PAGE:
Washer water level sensor.

This site may earn a commission from merchant affiliate
links, including eBay, Amazon, Skimlinks, and others.


Head cook, Bottle washer, and Peace keeper.
Nov 17, 2006
Rodent Central, Az
Same principle as well probes?

Trying to figure if it is worth my time to tear this down, search for the part or haul it to the appliance guru.
What I was looking for, Thanks.
I am putting that link as a favorite. Two year old dryer repair cost me $250. The repairman replaced a plastic part *&$%#
Yeah, the other month I helped a friend repair her washing machine. The agitator wouldn't agitate. Showed her how to disassemble things and that the "dog ears" had worn out their teeth. She went to the local Sears repair place and got the parts there. Cost her about $12. Online you can get them for about $5. But the guy behind the counter was pretty surprised that she was doing the work herself - she took the old parts in to make sure she got the right ones. His comment "You know you saved about $150 compared to if we sent someone out to fix it for you?"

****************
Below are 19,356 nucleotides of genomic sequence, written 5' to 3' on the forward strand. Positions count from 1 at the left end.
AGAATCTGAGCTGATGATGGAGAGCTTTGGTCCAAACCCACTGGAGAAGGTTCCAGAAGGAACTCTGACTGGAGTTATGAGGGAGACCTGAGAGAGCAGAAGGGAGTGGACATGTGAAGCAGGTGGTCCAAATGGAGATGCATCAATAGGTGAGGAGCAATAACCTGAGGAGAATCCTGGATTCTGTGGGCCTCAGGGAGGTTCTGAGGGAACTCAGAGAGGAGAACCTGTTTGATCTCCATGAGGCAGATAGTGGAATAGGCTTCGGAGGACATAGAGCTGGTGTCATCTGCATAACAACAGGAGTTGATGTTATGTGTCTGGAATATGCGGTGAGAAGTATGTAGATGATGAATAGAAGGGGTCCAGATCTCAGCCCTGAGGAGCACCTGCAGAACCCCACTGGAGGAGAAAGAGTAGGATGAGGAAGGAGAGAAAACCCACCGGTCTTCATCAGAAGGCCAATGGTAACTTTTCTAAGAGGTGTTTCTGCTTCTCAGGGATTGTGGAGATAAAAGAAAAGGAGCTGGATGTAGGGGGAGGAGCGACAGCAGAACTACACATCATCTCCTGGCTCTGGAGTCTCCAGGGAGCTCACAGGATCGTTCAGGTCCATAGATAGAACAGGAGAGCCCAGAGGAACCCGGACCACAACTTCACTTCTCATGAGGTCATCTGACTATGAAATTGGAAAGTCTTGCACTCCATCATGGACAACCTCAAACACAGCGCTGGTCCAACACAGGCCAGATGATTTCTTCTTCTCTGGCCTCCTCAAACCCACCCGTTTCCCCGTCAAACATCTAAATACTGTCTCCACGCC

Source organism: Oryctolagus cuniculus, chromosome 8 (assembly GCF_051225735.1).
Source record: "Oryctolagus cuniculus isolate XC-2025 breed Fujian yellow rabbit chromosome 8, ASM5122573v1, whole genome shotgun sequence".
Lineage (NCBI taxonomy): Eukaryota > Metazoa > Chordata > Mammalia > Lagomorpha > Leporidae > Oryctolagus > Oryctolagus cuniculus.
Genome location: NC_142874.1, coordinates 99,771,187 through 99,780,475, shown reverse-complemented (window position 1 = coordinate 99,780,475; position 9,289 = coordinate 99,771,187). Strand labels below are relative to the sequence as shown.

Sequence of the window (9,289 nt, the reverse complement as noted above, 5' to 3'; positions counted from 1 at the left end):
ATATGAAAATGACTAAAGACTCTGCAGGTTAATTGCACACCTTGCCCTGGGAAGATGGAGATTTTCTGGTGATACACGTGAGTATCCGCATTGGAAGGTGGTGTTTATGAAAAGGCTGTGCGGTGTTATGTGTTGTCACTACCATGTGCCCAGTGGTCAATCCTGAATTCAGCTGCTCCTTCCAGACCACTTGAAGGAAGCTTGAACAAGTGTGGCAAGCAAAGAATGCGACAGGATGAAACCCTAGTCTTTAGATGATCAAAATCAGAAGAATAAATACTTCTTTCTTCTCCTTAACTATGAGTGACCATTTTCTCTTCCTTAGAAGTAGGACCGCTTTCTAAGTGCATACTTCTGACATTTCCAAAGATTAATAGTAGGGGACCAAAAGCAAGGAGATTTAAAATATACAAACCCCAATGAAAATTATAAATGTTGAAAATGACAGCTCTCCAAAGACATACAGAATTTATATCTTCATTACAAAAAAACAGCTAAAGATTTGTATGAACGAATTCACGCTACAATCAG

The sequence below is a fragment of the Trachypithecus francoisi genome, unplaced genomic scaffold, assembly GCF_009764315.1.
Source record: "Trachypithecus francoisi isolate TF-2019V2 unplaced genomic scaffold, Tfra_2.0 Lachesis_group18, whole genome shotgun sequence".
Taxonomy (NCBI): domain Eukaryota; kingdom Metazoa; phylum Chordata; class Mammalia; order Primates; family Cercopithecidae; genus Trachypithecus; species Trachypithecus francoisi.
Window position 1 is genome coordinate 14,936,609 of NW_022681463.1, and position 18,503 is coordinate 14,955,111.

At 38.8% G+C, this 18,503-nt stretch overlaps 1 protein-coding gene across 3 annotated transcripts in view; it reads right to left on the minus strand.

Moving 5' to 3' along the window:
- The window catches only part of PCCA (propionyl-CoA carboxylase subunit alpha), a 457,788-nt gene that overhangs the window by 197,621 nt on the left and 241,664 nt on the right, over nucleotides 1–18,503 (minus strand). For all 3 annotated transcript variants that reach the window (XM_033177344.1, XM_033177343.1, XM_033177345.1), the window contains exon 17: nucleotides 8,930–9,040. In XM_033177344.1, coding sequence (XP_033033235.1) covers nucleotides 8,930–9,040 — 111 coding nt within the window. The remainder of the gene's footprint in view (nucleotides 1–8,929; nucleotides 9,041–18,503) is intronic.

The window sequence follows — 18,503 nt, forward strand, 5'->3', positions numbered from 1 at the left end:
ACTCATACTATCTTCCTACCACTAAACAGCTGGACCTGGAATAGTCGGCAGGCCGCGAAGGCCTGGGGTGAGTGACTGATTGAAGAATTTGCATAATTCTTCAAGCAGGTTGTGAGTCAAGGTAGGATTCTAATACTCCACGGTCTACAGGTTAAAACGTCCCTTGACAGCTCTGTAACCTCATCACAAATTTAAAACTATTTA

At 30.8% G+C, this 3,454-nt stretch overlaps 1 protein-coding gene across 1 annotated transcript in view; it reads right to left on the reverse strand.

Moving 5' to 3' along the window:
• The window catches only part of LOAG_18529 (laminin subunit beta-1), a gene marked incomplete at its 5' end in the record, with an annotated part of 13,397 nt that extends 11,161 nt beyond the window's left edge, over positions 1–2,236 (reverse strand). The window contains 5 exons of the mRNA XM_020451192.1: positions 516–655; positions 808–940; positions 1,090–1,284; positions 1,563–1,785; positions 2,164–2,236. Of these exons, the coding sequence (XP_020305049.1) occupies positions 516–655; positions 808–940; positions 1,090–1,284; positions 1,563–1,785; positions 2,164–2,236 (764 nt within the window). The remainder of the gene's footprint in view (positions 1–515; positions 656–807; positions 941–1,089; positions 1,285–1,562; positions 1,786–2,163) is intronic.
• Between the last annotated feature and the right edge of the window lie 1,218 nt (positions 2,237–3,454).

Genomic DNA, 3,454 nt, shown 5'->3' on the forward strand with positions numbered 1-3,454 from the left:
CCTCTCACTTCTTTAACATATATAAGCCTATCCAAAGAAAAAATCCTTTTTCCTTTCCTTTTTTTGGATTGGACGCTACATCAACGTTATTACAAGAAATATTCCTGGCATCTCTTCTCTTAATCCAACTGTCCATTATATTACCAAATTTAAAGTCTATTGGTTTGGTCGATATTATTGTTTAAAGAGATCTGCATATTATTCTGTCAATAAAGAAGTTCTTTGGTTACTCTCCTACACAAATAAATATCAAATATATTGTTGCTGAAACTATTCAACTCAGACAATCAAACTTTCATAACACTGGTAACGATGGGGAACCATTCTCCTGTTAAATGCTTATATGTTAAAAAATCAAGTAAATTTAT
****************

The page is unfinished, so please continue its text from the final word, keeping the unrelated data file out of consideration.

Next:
A pet peeve of mine is that we've become such a throw-away society. A lot of it is because people no longer maintain or fix things themselves. Instead of comparing the $12 in parts to the price of a new one, you're comparing the $150~$350 cost of having a repairman come out and fix something. Then there is the old adage of "when something breaks it is only the beginning." I've replaced the "dog ears" on my washer twice and the belt once. The washer is 18 years old. If I followed that old adage and replaced the whole thing when "the repairs started" I'd likely be on my third washer by now instead of just spending $30 on parts in nearly two decades.

Users who are viewing this thread

Top Bottom